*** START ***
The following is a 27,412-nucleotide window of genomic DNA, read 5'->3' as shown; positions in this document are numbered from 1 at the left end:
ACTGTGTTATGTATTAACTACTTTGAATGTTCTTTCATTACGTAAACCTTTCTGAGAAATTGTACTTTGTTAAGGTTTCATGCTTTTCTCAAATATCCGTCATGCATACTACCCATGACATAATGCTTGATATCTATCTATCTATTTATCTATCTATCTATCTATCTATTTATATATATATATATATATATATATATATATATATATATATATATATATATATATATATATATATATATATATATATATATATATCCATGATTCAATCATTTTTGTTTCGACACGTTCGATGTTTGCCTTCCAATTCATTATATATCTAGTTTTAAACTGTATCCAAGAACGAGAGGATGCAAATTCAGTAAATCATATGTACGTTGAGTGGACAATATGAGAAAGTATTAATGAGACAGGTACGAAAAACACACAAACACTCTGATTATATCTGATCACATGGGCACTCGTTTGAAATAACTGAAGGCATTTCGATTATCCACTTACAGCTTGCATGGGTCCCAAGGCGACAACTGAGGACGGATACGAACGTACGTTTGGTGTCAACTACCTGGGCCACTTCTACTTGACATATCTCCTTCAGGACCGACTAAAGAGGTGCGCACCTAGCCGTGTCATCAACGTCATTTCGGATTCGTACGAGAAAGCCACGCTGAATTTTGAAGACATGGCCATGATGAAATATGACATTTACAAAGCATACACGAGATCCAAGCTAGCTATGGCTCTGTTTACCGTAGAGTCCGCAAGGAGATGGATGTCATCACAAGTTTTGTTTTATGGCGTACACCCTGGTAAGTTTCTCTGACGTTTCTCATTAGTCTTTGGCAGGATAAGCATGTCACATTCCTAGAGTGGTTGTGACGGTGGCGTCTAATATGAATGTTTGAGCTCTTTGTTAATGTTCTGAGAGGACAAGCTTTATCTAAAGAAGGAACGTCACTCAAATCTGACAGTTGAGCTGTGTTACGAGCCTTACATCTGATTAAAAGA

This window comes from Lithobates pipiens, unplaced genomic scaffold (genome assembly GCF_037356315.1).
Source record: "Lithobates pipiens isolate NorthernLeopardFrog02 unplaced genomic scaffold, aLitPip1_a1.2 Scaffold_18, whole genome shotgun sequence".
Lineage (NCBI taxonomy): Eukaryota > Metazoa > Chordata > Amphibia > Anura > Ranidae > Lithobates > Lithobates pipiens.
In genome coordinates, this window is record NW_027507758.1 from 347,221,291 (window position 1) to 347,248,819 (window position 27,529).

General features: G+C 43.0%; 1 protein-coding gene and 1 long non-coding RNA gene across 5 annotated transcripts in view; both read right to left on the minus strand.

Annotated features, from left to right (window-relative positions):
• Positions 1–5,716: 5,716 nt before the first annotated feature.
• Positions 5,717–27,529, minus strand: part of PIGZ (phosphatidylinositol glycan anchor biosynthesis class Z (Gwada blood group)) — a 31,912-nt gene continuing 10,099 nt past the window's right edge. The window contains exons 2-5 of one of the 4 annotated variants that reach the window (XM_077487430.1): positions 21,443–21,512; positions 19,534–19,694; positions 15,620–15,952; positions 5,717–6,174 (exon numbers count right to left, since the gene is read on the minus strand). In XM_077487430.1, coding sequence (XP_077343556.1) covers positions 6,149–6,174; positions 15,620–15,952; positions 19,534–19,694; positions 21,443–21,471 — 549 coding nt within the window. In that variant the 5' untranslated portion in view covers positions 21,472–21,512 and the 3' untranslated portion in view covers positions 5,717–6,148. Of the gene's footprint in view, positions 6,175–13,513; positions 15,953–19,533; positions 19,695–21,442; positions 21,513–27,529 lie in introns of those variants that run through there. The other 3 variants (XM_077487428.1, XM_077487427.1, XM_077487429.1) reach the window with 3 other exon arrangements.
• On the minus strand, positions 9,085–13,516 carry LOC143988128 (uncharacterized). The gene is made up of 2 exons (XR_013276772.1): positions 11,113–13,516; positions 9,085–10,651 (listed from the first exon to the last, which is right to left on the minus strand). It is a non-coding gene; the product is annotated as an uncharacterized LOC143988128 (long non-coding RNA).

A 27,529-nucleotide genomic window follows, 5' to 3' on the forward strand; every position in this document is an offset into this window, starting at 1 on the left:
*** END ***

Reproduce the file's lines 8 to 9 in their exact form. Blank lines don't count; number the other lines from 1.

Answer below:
Annotated features, from left to right (window-relative positions):
• Positions 1–5,716: 5,716 nt before the first annotated feature.